Imagine growing up in a world where you can’t look up to anyone like you because they do not exist. Well, that’s pretty much the story of my life. Don’t get me wrong. In the age of Tiffany Haddish, Issa Rae and Ava DuVernay we have no shortage of talented black women creating iconic things. However, those of the Lena Waithe variety are very few and in between.
From that sentence, if you didn’t know already, you probably figured out that I am a lesbian. I am also a black woman, geek, coach, entrepreneur, executive, do-gooder and builder amongst many other things. I am more than a lesbian but people tend to focus on that identity when they learn of it. Many times, I have been asked how I do it. There’s no easy answer which is why I am writing this post. I am going to tell you what it’s like, how you can support black LGBTQ folks and I will even reveal the unique talents we possess.
A couple of weeks ago I read an article about the “emotional tax” that black women face on the job. Organizations pay for this tax in the form of lost revenue and talent. Black women pay with plaguing fear, leading us to exit organizations or preventing us to perform at our highest level. Constantly being fearful and “on guard” drains the life out of us. Surprisingly, the study didn’t mention LGBTQ individuals in particular but based on anecdotal evidence, if there were sampling, our taxes would be significantly steeper. We are constantly on guard, not only with race and gender bias, but also by that third strike, homophobia.
I have paid a lifetime’s worth of emotional tax throughout the years. When I obtained my MBA and entered the corporate world, I didn’t want anyone to know who I truly was. I was ashamed and frightened of the consequences I would face for being me. I had my mind made up that if I came out, my career would be quickly derailed. I picked and chose jobs in which I felt comfortable disclosing my sexuality based on my immediate manager’s comfort. Looking back, the one job in which I was entirely true to myself ended up going down as my favorite job in that particular decade. Not fearing bias allowed me to focus on bringing my unique perspective to work to the point that clients often specially requested me.
Over the next five years, I learned that if I didn’t come out early on at any given job, it was likely that I would remain perpetually in the closet. That was career suicide for me. The emotional tax would bankrupt me. So, I started coming out in interviews and, while I was being hired for my skill set, not who I loved, navigating organizations was still a challenge. Often times, I worked in companies in which there were black women that I could look up to but there was always that chance that they were homophobic. I often was the first lesbian they had ever worked with. Business lunch conversations focused on their careers and families but, when I began to speak about my private life, they quickly diverted the conversation.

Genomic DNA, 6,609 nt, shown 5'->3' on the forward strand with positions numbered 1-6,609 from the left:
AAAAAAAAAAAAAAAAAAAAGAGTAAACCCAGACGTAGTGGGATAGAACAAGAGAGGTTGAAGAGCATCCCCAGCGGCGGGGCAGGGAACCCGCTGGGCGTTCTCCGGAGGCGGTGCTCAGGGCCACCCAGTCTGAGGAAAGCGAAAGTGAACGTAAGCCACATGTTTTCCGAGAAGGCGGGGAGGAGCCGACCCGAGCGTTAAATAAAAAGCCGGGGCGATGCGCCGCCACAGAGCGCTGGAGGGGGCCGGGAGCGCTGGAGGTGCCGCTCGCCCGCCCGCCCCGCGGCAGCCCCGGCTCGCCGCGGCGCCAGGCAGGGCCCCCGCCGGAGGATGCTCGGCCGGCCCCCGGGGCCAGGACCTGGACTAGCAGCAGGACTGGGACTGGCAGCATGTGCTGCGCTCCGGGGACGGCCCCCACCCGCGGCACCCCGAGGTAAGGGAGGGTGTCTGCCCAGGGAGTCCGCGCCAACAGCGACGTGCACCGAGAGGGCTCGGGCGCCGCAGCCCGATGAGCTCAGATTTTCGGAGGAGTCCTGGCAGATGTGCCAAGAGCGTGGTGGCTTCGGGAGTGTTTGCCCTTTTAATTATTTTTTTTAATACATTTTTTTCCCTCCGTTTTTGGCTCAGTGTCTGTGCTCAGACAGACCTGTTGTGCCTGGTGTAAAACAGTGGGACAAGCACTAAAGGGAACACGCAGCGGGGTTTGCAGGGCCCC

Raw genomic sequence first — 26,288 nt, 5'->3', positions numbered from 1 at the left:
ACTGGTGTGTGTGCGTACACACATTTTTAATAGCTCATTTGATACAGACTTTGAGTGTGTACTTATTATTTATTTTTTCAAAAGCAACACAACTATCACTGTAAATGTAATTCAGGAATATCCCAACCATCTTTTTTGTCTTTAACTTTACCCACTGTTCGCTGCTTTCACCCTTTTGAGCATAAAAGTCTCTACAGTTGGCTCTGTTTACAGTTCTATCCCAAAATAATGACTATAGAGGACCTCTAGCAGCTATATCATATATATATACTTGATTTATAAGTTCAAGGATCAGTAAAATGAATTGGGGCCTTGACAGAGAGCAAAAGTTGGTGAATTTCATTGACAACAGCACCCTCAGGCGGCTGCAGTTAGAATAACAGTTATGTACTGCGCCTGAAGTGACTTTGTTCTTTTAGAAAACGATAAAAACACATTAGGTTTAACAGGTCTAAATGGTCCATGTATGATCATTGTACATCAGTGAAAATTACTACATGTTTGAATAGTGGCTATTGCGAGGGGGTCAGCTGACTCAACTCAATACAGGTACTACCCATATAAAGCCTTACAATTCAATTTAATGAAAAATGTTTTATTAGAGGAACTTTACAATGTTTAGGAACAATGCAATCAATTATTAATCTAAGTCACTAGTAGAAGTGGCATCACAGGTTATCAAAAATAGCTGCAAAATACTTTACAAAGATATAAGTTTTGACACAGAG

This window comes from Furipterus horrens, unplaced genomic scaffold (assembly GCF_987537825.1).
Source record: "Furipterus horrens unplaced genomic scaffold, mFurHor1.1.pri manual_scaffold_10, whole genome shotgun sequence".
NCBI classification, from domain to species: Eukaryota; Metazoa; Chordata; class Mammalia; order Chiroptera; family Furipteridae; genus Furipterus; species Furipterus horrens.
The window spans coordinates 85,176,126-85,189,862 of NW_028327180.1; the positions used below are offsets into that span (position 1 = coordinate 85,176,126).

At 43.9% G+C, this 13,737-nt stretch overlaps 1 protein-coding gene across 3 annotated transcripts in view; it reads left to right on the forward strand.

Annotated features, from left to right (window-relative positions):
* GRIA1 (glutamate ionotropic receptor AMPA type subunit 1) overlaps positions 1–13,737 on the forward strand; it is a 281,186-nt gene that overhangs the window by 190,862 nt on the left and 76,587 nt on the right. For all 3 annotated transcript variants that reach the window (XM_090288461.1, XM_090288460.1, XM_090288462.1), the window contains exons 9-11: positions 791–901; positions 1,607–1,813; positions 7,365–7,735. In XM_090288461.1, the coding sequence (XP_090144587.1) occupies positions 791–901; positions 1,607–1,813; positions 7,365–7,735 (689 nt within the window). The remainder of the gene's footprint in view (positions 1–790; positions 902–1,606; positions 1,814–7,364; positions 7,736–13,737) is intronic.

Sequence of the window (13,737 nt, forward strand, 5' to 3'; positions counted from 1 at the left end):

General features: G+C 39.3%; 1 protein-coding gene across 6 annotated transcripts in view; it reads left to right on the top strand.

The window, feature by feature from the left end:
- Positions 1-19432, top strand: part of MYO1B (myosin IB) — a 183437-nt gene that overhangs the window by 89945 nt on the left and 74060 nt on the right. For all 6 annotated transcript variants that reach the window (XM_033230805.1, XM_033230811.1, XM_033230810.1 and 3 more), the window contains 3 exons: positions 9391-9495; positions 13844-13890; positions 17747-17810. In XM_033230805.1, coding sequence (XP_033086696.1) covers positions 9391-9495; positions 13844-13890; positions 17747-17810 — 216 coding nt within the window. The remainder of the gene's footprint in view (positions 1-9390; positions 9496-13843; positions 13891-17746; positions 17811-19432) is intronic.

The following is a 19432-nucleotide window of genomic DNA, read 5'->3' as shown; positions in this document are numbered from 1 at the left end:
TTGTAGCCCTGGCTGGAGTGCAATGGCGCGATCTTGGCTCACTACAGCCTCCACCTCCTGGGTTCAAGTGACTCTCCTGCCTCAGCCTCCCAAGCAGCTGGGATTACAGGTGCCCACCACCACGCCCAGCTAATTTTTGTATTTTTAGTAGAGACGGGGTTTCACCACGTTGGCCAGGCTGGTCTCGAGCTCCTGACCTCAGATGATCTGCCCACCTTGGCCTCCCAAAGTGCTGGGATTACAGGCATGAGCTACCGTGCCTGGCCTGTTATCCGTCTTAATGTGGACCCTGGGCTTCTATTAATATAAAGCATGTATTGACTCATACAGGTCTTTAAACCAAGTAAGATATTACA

Fast forward to today and, while I can say that I have learned to be a black lesbian in the workplace, it’s definitely not flawless. I still don’t truly mesh into any one group but I manage to find my way. I can attribute some of my success to progressively being more secure and less flustered by judgement. I also have as unique as a perspective as anyone and, since I am no longer on guard, I bring my whole self to work. Monumental mentors and champions help me untangle organizations when things get messy. I am so lucky to have these individuals in my life. They are always just a phone call away.
I hope reading my story is inspiring enough to make you want to reach out and empower black LGBTQ employees in your workplace. A few insights to get you started:
1) Black LGBTQ employees need support. Most companies have an LGBTQ employee resource group (ERG) but, often, we are not truly included. To evaluate the effectiveness of your ERG, ask yourself the following questions:
- Does your organization account for intersectionalities in the LGBTQ community (i.e. do you consider your intersectional LGBTQ folks during Women’s History Month, Black History Month and other historic times?)
- Is your resource group leadership representative of the LGBTQ community or is it homogenous?
If you do not have an ERG, promote an inclusive environment that encourages people to come out and be acknowledged.
2) Hire black LGBTQ folks for diversity and expect original ideas, resiliency and unconventional approaches. Be careful not to stifle these unique talents, as, without inclusion, they will never come to fruition. We have been through the ringer so don’t underestimate our resilience and GRIT.
3) Always question your bias and potential disparate impact in your workplace. Do you have black LGBTQ leaders in your organization? Are they in respectable roles? Do you recognize them as a full person (i.e. their partners, families and other interests)?
We still have a long way to go but there’s no better time to be more inclusive. It starts with you.